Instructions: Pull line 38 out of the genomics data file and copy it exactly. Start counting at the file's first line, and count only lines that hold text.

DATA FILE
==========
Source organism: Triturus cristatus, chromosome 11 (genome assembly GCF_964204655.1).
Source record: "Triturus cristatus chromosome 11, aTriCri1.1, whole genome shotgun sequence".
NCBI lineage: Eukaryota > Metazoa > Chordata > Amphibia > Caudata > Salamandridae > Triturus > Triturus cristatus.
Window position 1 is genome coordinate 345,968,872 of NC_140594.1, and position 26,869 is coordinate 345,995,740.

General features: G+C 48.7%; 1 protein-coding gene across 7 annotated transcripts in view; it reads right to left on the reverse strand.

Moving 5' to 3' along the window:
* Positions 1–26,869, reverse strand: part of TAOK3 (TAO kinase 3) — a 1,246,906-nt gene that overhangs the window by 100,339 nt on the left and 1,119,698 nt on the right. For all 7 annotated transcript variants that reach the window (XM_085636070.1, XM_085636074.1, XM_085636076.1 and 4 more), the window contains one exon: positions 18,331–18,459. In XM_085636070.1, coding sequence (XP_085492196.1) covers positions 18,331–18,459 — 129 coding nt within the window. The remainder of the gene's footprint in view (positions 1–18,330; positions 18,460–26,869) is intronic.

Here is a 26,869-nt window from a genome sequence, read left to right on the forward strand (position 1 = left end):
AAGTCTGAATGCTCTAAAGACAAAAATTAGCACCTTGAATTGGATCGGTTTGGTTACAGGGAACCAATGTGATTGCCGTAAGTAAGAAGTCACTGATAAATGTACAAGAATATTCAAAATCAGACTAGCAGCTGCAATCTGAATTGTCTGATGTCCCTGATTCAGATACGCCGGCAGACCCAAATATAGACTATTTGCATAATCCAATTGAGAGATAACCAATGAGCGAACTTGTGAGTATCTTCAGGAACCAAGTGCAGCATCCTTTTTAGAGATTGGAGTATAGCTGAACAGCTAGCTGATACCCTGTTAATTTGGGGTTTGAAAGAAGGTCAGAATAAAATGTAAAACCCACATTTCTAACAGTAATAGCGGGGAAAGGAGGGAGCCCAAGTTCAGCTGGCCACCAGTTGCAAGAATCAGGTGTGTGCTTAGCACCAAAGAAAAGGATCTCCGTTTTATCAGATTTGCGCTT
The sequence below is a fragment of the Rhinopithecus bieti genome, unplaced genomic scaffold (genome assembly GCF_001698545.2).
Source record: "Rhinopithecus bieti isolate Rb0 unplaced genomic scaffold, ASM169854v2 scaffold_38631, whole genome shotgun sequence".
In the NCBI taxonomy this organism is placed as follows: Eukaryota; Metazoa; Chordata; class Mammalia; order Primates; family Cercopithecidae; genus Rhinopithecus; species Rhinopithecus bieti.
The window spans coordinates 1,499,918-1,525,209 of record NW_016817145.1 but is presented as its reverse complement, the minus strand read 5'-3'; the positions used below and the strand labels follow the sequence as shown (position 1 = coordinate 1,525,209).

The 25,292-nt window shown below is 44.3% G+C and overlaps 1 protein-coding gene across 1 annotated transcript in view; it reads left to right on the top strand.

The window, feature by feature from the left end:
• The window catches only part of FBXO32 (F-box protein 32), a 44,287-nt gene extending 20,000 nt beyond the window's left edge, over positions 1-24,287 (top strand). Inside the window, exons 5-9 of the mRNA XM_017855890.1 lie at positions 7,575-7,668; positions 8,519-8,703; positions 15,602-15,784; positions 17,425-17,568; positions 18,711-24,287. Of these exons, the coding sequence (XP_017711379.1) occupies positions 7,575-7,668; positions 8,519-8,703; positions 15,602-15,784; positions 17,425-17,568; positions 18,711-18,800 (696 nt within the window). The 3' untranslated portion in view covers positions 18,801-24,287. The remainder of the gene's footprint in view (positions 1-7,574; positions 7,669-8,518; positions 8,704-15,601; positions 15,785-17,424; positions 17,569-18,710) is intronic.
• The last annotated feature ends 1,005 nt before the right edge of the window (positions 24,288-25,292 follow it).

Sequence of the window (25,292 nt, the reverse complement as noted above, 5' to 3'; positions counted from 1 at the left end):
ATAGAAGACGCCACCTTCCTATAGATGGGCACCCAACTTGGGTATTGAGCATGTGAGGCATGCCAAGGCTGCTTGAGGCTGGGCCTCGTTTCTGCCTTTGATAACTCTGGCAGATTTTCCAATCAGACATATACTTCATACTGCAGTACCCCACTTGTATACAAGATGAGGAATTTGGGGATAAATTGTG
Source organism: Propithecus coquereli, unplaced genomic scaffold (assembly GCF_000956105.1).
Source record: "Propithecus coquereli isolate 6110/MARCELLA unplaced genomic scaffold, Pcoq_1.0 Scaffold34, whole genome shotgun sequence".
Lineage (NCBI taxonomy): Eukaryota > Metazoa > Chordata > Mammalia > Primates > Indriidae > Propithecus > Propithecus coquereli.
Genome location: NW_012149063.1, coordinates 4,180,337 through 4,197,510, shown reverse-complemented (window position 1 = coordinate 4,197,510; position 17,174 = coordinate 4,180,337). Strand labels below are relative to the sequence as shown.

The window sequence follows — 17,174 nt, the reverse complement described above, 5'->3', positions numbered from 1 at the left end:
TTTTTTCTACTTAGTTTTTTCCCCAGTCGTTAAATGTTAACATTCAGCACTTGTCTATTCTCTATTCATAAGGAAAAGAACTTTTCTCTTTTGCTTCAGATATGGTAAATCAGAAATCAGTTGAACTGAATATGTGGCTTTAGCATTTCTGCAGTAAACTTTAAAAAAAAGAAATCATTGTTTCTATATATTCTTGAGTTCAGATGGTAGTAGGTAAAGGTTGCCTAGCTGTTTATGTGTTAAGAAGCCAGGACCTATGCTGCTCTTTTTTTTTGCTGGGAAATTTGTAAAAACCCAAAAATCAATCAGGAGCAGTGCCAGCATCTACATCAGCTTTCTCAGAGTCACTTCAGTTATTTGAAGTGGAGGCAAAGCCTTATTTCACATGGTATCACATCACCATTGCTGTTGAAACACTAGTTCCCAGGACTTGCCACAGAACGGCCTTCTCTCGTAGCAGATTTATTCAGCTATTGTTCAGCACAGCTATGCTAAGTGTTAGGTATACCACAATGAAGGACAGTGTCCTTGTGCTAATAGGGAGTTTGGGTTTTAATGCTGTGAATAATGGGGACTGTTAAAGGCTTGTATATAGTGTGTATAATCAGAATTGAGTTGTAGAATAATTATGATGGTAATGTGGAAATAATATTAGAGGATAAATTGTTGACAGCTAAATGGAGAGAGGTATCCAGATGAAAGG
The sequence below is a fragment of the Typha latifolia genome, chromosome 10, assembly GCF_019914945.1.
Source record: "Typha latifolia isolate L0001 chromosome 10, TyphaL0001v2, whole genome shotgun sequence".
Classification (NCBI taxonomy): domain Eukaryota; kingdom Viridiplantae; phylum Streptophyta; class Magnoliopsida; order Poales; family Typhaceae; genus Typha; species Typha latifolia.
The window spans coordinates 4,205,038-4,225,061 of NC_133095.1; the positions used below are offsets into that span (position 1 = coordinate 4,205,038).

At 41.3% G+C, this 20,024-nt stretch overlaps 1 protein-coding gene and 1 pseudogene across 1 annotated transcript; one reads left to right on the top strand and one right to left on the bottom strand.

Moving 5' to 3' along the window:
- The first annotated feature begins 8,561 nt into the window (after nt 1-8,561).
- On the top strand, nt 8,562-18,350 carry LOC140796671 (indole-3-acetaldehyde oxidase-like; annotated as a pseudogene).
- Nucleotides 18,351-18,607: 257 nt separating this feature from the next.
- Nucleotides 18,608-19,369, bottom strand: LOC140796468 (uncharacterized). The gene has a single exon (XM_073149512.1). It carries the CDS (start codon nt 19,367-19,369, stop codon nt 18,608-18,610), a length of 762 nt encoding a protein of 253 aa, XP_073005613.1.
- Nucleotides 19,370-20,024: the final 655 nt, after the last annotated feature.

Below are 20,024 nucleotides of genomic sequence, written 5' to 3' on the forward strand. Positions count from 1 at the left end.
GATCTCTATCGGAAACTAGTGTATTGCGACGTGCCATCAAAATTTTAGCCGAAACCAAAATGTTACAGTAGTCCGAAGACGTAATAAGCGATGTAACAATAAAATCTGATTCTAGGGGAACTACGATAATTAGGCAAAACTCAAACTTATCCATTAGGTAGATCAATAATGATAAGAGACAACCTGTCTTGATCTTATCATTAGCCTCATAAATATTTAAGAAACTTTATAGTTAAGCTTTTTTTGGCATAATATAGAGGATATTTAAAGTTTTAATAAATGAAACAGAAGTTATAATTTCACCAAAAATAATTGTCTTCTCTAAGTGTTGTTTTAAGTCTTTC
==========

GATCTCTATCGGAAACTAGTGTATTGCGACGTGCCATCAAAATTTTAGCCGAAACCAAAATGTTACAGTAGTCCGAAGACGTAATAAGCGATGTAACAATAAAATCTGATTCTAGGGGAACTACGATAATTAGGCAAAACTCAAACTTATCCATTAGGTAGATCAATAATGATAAGAGACAACCTGTCTTGATCTTATCATTAGCCTCATAAATATTTAAGAAACTTTATAGTTAAGCTTTTTTTGGCATAATATAGAGGATATTTAAAGTTTTAATAAATGAAACAGAAGTTATAATTTCACCAAAAATAATTGTCTTCTCTAAGTGTTGTTTTAAGTCTTTC